Start: Echo Bay, deep in the Georgian bay 30,000 islands (and 100,00 rocks), 0850
End: Regatta Bay, vicinity Snug Harbor (dare you to find THAT on a map without using Mr. Google) 1238
Total Distance: 18.1 nm
Time: 3:48
Average Speed: 4.75 knots

Another night of interrupted sleep last night. It doesn’t fail. Our windows are wide open when we go to bed so we can enjoy the cooler temperatures of the nighttime. And then sometime between 1 and 2 am, the rain begins and someone (*cough cough JIM cough cough*) has to get up, close the windows of both bedrooms from the inside; close windows along the side of the boat from the inside; and close the two windows above the salon from the OUTSIDE because those screens stick like a SOB. Picture pasty white dude in boxers stumbling around on a slippery deck at 1 in the morning. That will put you off your dessert and you can thank me for that when next you step on the scale.

So we slept in until 0730 which moved our 0800 departure time from the ‘planned’ to the interesting buy irrelevant’ category. At 0850ish we fired up the engines and tried to figure out how to extricate ourselves from the med mooring. It was not pretty and involved more than a little ‘stern talking’ voice. Not yelling. That would be unsightly.

But we made it out without damage to ourselves and to others and headed out in the mist towards Regatta Bay. An 18 mile jaunt up the small craft channel. The mist burned off by 10am and by the time we got to the bay we were under cloudless sunny skies. We continue to journey across a landscape that looks as if it could be from an alien planet. Huge rocks covered with trees that tilt to the East. And occasional cottages on rocks in the middle of nowhere. These folks aren’t driving to Walmart when they need provisions.

There were two boats in the bay ahead of us, one of them being Endeavor and Don brought us a line from shore for med mooring which meant all I had to do was back the

IMG_5826
Hiking in the wilderness.  With bugs…

boat to shore in a straight line. Might as well ask me to solve world hunger. Managed to make it on the third (or fourth time). Once in we went swimming, hiked in the hills around our boat (and got run off by the bugs), headed into Snug Harbor to check out the ‘town’ and grilled some fajitas. Topped it off with S’mores over the grill. The only issue throughout the day were the mosquitoes. After 7pm at night there were swarms of the greedy bastards. And all of them are huge. As soon as we leave the protection of our deck, there is a swarm about us looking for blood. They stack up in formations outside our screens looking for a crack in our defenses and when they spot one, the attack sending in wave after wave of bloodsucking vultures. We have made a defense in depth. We have our outside canvas zipped up unless we are coming or going.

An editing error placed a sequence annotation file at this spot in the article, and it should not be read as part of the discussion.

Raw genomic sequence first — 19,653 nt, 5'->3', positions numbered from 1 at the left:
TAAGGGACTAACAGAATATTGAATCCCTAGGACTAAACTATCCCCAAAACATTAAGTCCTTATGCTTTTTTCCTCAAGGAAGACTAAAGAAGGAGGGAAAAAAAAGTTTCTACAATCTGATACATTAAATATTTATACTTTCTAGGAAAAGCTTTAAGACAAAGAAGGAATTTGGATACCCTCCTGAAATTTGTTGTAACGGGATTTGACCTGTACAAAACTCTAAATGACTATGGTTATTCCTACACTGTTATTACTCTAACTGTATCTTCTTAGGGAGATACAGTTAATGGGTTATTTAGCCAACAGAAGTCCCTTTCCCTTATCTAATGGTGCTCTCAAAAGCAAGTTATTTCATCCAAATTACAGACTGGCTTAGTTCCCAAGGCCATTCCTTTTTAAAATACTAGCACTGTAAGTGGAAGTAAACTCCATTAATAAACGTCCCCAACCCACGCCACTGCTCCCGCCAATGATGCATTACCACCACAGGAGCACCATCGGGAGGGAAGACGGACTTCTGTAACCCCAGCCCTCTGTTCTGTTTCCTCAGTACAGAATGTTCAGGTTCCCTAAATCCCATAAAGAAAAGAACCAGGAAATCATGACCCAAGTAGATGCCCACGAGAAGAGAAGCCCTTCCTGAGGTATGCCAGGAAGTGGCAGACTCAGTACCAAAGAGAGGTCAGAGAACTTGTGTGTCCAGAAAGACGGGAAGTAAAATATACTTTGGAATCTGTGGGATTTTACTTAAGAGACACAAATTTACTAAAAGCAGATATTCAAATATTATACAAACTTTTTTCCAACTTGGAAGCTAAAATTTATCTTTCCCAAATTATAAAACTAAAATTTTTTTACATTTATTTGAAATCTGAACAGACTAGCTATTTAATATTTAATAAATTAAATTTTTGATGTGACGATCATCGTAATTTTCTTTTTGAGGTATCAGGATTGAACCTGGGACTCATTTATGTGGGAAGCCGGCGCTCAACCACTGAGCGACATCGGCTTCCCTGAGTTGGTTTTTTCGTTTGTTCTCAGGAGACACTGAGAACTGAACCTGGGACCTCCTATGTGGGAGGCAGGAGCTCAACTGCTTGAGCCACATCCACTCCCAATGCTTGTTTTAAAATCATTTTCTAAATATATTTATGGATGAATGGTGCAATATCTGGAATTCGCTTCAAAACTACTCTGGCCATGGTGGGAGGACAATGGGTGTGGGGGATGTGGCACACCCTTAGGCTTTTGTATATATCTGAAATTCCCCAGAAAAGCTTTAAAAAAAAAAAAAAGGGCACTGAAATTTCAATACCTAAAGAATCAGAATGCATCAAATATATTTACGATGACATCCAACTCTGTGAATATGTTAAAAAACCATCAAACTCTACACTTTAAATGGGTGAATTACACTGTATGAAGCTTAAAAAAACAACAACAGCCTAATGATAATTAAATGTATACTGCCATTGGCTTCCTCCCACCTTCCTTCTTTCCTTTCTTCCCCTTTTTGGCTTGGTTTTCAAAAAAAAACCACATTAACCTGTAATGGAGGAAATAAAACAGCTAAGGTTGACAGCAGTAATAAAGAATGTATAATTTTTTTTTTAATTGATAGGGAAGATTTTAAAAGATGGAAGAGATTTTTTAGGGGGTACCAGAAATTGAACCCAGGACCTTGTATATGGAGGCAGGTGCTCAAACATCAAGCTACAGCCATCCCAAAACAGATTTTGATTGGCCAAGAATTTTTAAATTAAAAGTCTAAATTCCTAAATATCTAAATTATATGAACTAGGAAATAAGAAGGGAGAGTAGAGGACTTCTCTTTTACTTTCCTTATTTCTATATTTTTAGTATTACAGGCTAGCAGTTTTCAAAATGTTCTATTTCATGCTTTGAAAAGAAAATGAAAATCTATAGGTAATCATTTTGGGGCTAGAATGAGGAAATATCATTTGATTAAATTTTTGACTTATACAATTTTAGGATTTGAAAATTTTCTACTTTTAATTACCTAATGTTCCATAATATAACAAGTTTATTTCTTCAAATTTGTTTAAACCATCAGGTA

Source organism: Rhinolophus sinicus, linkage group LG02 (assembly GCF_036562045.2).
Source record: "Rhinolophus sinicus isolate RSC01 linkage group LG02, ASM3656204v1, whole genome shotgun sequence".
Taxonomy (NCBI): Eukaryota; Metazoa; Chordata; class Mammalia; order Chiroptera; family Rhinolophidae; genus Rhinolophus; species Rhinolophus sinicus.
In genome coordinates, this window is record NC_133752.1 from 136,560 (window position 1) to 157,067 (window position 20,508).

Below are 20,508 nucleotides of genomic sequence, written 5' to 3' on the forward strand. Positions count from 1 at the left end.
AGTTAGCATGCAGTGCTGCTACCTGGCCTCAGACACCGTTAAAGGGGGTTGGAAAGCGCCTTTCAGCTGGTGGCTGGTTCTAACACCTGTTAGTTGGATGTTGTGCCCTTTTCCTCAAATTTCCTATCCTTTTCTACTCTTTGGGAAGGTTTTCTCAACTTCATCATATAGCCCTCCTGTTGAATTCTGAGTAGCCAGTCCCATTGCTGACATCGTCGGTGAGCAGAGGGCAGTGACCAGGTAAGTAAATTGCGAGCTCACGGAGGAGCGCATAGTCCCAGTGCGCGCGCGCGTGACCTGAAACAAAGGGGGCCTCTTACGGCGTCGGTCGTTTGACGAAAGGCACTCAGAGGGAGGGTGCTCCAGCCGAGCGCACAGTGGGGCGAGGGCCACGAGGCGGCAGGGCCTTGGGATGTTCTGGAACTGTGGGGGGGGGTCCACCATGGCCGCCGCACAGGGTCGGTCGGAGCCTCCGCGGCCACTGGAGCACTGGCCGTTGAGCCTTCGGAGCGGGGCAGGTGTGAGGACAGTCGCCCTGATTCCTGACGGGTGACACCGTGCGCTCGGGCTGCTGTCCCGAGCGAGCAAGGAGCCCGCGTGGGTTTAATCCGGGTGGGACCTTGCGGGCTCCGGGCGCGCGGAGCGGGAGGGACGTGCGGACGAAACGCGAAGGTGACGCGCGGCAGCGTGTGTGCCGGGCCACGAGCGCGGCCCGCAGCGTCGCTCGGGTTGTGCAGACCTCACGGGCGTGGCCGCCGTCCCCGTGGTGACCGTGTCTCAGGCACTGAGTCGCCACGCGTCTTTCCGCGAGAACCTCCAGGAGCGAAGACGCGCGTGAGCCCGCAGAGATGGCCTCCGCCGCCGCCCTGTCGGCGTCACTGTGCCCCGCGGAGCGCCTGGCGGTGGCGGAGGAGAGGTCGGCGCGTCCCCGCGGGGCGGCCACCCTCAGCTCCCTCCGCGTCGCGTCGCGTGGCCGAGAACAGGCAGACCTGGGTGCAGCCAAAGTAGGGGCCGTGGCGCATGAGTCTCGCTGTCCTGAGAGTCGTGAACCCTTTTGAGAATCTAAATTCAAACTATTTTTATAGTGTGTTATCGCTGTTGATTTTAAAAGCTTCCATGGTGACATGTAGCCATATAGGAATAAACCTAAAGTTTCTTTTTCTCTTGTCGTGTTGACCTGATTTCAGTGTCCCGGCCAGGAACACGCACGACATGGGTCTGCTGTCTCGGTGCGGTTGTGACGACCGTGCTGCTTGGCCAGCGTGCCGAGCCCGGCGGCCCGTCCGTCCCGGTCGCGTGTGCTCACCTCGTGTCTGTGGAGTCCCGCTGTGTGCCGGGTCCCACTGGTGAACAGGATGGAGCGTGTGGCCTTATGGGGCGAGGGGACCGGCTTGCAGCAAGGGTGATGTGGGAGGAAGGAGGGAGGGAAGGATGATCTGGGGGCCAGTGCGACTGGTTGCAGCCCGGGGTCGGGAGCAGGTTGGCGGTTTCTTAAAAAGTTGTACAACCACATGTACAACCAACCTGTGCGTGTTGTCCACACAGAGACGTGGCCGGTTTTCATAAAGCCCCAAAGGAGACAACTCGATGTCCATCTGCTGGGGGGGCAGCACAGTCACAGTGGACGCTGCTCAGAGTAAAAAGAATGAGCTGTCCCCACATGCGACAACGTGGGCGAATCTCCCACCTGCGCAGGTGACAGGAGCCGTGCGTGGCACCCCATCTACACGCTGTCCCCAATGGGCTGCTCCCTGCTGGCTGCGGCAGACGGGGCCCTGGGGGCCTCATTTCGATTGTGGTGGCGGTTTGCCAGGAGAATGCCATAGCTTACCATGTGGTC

We have installed a second screen at our front door and THAT door you have to slide through to make it more difficult. And we have Lucky the wonder dog on prowl to kill (or at least jump at while snapping) any flying bug that gets inside our boat. And yet. They are buzzing around us, inside our boat, even as I type this. It is a waiting game. They know we must sleep and then they move in for the kill on any flesh left exposed. My only hope is that they get to AJ’s room first.

Tool of the day is making a return appearance. And the winner winner chicken dinner for today (and this week) is: The solar camping shower.

A long time ago in a place far far away, Ft. Polk, Louisiana in the late 1980s/early 1990s, I was introduced to the Army’s version of the camping shower. We called it Australian showers for some reason, but it was a canvas bag with a shower head underneath into which you dumped water and then hung said bag from tree and showered in the woods. When we were on long field problems (4-6 weeks) in the middle of the summer in Louisiana, it was a must have. I can vividly remember a rotation to the national training center in California in August when we had a change of mission–twelve hours to catch up on personal hygiene and other neglected things before the next battle kicked off. During that window our tactical operations center personnel were lined up wearing flip flops and towels and waiting to step under a bag that was hanging from the gun barrel of the battalion commander’s tank.

Fast forward 25+ years. We are on a boat that has a fresh water tank with a capacity of 70 gallons. For three people, a dog and a old and apparently very healthy cat. Sounds like a lot, but we use it for everything. Drinking, dishes, cleaning, cooking. You name it. So we have to come up with good ways to conserve water when we are going for longer times between stops at marinas. One way, now that we are in fresh water, is the camping shower. We filled it up earlier this week when we were at the Hope Island anchorage, left it on the deck and WHAM we had hot showers in our bathroom from the bag hung from hard top. Didn’t touch any water from our tanks. And ended up smelling nice and pretty which made it easier for the flocks of mosquitoes to find us!